End of Chapter Question Pointers
Chapter 4 – Conceptualizations of Terrorism
- Is there any point in striving for a universally agreed conceptualization of terrorism?
- What have been the main difficulties in achieving this?
- To what extent does the failure to craft a universally agreed conceptualization of terrorism hinder counter-terrorism responses?
- Is terrorism really a distinctive form of political violence?
- How would you conceptualize terrorism?
There are some who question whether much effort should be expended on trying to achieve a universally agreed conceptualization of terrorism, such as Walter Laqueur who wrote that, although ‘terrorism is an unmistakeable phenomenon... the search for a scientific, all-comprehensive definition is a futile enterprise,” (No End to War, Terrorism in the Twenty-First Century [New York: Continuum International, 2004], p. 238). When thinking about this question, then, consideration must be given to the likelihood of achieving such agreement due to the way that ‘terrorism’ has been and can be subjectively applied. Consideration should also be given to the benefits, if any, that such agreement might bring.
When addressing this think about three major difficulties in particular. The first is that terrorism is a socially constructed concept and so there can be no concrete ‘truth’ as to what it means. The second challenge is that the term ‘terrorism’ has often been subjectively applied (often as a derogatory label) rather being used as the outcome of dispassionate analysis. Try to think of examples where this may have been the case. The third challenge is to determine what components should be included in any conceptualization of terrorism.
For this question consider how the failure to agree a conceptualization might impact on counter-terrorism responses. For example, if international cooperation is seen as imperative in countering terrorism then surely there needs to be agreement as to what it is that is being tackled? Consideration should also be given, however, to the prospects for effective counter-terrorism even without an agreed definition (try to include examples of this), and also to the potential for regional or local agreement on conceptualising terrorism (if not universal) that might facilitate bilateral or regional cooperation against terrorism.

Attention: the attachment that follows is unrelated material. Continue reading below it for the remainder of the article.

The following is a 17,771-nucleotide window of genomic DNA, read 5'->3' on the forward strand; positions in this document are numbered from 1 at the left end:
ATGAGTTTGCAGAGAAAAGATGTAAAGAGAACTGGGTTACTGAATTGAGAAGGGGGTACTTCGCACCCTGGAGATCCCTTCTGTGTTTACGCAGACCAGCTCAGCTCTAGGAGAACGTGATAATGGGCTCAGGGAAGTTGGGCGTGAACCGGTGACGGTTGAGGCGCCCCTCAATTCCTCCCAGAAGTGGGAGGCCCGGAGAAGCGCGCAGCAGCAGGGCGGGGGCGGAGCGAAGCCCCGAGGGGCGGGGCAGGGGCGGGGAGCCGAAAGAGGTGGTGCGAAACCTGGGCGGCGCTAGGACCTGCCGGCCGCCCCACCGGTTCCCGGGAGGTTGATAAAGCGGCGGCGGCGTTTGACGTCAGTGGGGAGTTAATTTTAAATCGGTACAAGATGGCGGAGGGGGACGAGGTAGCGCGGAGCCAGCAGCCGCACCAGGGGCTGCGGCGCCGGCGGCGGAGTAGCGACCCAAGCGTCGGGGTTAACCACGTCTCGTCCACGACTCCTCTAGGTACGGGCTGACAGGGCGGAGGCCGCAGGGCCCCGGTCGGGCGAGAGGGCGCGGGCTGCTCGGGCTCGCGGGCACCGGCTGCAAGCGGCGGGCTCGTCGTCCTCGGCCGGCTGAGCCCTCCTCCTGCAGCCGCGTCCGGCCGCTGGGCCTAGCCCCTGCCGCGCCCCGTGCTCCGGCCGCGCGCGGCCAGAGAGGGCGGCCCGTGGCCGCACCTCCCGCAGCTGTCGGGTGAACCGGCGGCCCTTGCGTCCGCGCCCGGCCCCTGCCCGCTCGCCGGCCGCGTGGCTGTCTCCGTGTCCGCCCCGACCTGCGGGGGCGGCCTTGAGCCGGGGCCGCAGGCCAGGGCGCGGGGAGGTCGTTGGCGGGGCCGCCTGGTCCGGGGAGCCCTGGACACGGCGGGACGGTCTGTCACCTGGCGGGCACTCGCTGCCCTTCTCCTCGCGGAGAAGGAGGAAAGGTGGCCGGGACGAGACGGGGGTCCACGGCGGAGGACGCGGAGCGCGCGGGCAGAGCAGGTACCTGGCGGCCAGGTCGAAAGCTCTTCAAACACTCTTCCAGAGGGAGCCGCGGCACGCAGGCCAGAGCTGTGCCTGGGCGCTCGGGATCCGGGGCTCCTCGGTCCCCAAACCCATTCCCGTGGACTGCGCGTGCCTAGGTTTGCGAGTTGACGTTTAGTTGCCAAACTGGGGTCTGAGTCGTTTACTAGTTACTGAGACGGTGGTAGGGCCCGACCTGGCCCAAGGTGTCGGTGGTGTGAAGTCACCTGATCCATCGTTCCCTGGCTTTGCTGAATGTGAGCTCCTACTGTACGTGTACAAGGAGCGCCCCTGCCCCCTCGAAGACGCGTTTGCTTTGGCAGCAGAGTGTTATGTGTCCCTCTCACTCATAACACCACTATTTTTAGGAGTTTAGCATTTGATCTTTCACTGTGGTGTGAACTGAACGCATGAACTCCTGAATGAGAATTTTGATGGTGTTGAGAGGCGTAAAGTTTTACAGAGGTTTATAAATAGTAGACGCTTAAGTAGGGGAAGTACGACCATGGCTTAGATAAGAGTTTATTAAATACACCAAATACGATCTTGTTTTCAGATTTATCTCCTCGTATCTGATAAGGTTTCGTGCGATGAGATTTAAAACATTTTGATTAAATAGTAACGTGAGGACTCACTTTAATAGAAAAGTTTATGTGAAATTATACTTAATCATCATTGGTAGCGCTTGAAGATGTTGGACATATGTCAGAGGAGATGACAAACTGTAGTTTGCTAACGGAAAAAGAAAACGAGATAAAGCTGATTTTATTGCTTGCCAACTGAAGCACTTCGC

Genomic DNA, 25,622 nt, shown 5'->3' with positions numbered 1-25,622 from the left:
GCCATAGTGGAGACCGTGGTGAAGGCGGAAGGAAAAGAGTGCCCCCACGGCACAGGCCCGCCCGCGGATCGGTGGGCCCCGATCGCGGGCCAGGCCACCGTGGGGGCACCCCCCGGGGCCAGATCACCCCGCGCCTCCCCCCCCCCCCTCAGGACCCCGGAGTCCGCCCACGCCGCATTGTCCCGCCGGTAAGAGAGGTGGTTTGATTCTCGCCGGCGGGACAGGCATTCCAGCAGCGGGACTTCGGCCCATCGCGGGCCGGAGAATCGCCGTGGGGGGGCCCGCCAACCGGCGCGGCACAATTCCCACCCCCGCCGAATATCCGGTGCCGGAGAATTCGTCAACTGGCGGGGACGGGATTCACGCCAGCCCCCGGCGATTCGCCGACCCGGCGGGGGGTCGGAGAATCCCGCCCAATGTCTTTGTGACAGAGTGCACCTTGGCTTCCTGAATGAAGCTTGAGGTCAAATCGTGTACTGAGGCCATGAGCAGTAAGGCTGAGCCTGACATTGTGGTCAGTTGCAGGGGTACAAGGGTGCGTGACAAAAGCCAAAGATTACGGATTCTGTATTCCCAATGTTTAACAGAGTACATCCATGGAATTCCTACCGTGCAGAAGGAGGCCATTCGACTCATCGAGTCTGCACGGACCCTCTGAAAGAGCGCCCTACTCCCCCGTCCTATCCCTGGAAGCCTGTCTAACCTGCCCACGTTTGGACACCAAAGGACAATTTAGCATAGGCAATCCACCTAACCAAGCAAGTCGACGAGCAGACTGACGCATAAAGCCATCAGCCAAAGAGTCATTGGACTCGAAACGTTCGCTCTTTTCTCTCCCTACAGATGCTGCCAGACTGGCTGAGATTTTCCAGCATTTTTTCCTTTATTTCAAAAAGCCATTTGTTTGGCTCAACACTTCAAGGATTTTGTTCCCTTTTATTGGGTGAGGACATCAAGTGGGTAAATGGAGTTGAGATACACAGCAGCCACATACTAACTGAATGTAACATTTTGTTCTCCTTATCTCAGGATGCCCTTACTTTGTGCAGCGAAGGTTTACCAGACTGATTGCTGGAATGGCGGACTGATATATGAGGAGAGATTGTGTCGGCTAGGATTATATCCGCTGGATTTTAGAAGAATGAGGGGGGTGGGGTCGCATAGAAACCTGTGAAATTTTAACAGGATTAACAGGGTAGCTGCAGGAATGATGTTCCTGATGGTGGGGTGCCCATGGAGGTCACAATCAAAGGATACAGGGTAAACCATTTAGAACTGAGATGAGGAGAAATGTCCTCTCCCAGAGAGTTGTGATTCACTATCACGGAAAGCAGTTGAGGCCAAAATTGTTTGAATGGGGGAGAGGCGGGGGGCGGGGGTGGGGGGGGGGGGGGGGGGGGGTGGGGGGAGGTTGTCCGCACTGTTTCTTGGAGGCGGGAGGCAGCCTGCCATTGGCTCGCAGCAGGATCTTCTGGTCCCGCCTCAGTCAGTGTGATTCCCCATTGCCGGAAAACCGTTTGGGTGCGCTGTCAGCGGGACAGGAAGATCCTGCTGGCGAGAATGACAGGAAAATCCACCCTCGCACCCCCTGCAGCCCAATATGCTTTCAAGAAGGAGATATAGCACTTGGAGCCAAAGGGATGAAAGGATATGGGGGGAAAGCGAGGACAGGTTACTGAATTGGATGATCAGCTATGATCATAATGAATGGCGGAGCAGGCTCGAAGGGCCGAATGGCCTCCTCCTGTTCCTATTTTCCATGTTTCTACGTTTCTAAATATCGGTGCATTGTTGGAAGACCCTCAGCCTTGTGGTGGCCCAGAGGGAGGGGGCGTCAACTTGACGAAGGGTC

Some comparison here needs to be made between terrorism and other concepts that fall within the parameters of political violence. For example, what distinguishes terrorism from war, guerrilla warfare, insurgency, political assassination, and so on? Arguably most terrorism studies scholars (though certainly not all) see terrorism as a distinctive form of political violence so some thought needs to be given as to why this is the case and how a conceptualization of terrorism might reflect this. Conversely, through engaging with some Critical Terrorism Studies perspectives, you may want to make the case that, actually, terrorism isn’t necessarily a distinctive form of political violence.
There is no right or wrong answer when generating a conceptualization of terrorism. The key challenge is to determine what components you think should be included. Once you have established these, acts of violence (or the threat of violence) should be measured against the criteria that you have proposed in order to determine whether or not you think they can be classified as terrorism. The aim should be to generate a conceptualization of terrorism that is sustainable with a shelf life, rather than changing it to meet the exigencies of the day or the latest terrorist event.